FundRobot » Bond Funds » Guidance for new construction business?

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Old   #1 (permalink)
 
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Default guidance for new construction business

It looks like I'll be forming a mostly-residential construction business soon. Foundations to roofs and all in between.

I don't have the first idea about business insurance.



From what I read, as a minimum I need General Liability and an Auto policy. Is this correct?

Do insurance companies issue bid bonds, surety bonds, etc. or is that a completely different animal?

How does an insurance company figure premiums and such for a new business?

I haven't found any state requirements for coverage (West Virginia), is there a resource you pros know about? I want insurance regardless, but I would hate to get fined for not having enough. I couldn't find anything on state commissioner's website.

If business is a go, I will file as an LLC. No employees yet. Home office, no extra property. Just insurance in case somebody gets sue-happy, or I break my back and can't finish a job.
Casey Y, thanks for the response!

Per state regs I will be exempt from Worker's Comp requirements as long as I have no employees.

I'll look into subbing. I plan on starting small anyway, but don't want to limit myself if I don't have to. There seems enough business here for general build/repair/remodel stuff, but I don't think enough volume to specialize as "the drywall guy" or whatever. More market research will give a better idea. Many big-dog companies around here do road/bridge work. There's not too much residential stuff. Maybe there's too small a market, or maybe nobody will step up to the plate. Still researching.

I've scheduled appointments with some local agents, but wanted to learn more ahead of time, if possible. I'll scratch allstate and state farm off the list.

Again, thanks.
GoldAddicted is offline   Reply With Quote
Old   #2 (permalink)
 
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Default guidance for new construction business

Well first, if you break your back and cannot finish a job, that isn't going to be covered by insurance, that would be a breach of contract for which you are guilty. You really wont care, because you have a broken back, but just saying.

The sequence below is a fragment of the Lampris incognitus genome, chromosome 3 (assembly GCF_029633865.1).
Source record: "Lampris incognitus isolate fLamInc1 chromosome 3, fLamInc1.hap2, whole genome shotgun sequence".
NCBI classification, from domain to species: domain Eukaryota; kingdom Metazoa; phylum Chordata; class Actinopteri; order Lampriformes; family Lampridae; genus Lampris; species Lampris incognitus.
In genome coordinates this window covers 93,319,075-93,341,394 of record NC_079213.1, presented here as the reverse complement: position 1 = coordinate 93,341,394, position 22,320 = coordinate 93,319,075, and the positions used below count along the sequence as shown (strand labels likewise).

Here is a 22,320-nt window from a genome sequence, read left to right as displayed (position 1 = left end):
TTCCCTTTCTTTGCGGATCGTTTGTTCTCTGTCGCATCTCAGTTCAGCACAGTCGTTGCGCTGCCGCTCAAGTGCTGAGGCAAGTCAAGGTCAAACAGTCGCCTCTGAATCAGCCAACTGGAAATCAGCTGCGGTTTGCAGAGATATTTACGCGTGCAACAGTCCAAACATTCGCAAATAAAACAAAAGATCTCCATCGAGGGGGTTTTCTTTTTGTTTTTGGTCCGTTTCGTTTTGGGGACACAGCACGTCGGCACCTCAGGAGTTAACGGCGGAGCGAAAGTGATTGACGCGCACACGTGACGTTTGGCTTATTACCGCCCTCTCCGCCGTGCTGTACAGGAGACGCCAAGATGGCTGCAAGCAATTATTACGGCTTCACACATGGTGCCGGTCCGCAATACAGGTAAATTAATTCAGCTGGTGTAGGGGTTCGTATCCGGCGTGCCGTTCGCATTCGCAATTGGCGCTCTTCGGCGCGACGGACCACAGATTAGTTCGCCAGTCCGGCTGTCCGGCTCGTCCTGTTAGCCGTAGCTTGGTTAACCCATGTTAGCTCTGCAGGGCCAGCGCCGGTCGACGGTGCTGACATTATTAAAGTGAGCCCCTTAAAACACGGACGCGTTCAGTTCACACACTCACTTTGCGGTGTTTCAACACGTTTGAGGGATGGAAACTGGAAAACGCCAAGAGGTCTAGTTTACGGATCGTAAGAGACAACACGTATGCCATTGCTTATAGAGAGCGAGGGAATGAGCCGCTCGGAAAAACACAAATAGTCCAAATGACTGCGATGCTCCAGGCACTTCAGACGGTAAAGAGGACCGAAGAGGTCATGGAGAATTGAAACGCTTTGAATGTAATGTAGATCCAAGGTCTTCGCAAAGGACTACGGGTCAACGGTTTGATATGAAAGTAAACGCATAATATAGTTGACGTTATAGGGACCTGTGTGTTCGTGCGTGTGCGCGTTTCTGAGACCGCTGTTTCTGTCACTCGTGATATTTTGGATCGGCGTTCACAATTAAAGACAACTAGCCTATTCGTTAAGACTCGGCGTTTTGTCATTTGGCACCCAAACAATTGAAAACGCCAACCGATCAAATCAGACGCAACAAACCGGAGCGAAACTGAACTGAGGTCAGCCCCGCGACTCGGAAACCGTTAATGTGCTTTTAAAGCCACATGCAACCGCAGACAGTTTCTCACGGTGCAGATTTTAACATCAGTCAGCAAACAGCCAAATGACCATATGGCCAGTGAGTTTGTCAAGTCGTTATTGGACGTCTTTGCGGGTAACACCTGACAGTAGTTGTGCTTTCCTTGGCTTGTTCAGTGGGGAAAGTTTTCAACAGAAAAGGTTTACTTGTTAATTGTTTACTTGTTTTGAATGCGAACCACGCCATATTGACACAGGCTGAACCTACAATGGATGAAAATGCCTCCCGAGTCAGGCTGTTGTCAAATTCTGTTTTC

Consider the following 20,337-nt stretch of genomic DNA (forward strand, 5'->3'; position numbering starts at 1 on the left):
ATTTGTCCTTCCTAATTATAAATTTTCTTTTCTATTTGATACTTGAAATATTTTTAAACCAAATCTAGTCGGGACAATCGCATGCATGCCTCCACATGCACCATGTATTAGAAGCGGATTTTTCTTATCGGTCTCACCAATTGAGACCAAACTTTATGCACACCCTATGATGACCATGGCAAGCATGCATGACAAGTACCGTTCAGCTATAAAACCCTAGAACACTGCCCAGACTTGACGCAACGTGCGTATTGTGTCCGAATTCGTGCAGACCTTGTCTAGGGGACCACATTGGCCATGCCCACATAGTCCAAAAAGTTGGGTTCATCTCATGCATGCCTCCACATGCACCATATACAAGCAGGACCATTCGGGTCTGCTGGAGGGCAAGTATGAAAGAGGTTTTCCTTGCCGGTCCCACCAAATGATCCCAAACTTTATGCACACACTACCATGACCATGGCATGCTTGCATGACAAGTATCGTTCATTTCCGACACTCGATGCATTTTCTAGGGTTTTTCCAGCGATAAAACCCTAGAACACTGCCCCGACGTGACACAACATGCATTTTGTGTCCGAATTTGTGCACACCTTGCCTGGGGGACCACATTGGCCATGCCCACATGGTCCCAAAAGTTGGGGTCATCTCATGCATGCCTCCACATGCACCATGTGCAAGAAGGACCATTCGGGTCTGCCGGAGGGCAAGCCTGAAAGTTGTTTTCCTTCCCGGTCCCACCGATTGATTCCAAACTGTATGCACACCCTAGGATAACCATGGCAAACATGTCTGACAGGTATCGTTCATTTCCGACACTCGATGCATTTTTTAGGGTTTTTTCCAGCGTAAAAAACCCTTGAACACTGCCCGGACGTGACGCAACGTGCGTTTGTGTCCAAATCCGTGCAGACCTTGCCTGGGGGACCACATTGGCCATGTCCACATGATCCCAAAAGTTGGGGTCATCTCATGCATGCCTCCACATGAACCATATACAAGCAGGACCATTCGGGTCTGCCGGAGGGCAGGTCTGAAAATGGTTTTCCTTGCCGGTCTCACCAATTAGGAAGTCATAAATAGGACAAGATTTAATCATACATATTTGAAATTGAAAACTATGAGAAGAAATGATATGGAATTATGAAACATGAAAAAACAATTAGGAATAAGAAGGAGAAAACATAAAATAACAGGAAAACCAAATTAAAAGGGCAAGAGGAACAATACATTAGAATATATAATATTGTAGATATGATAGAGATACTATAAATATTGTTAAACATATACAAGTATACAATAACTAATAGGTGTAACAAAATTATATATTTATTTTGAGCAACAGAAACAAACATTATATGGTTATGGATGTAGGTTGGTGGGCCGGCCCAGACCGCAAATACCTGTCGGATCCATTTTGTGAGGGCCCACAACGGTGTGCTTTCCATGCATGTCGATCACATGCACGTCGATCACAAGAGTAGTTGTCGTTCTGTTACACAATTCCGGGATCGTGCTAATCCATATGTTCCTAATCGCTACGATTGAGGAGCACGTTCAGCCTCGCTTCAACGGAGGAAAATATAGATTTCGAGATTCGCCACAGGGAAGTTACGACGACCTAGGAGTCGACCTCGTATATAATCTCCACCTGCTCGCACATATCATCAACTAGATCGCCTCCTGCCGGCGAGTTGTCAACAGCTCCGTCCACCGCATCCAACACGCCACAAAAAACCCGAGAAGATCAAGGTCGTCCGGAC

In addition to General Liability and Auto Liability, you'll also need Workers Compensation.

If you are going projects big enough to requests bid bonds, then you'll also need an umbrella policy most likely. It might be your insurance company that does it and it might be a different company; any local independent agency should be able to help you. State Farm and Allstate will not work for you (maybe auto for now).

I would start smaller if I were you. The insurance for a new home builder is very expensive, think $25K per year for the GL alone. Start out as a subcontractor doing specific tasks (framing, general carpentry, drywall, etc) rather than trying to jump in as the builder. I would avoid roofing for the time being, those are some of the most expensive workers comp rates there are.
PrettyHot88 is offline   Reply With Quote
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Old   #3 (permalink)
 
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Default guidance for new construction business

Yikes. You're going into the side of the business with the highest insurance costs.

To pull permits, you need general liability insurance. You also need to buy workers compensation to cover both your employees, and your uninsured subcontractors. You're likely to need a builder's risk policy, equipment floater, commercial auto, and umbrella policy.

The same agent that handles the rest of your insurance, should be able to handle your bonds, however, residential construction - houses for individuals - rarely requires bid/payment/performance bonds.

You need a local, independent agent, with experience in construction.

No "standard" insurance company (the allstate, state farm, farmers) is going to write a startup construction company - you'll be looking at the surplus market. There will be "minimum premiums" which are fully earned for a startup, and workers comp and liability are auditable - that means, after the fact, they look at what your ACTUAL sales and payrolls were, and retroactively charge you, accordingly. That makes it VERY important for you to compare not just premiums, but the actual RATES, when you're shopping for the insurance. Not that there will be many options - the workers comp will almost certainly end up in your state assigned risk pool or state fund.

Once you start an LLC, YOU become an employee of the company, and WV does require workers comp. Again, you cannot pull permits, without general liability, but it's not required by law.

Hiring subcontractors, where YOU direct the work, and they cannot send another guy in to do the work for them, well, that's really an employee, where you're trying to avoid taxes and workers comp. Lots of contractors try hiring employees and calling them "subcontractors", but if you don't have a contract between the two of you, if you don't pay " by the job", and the sub can send anyone to do it; If you don't get a certificate of insurance from the sub showing HE has his own GL and WC coverage, well, the government is probably going to eventually come back on you for back taxes.
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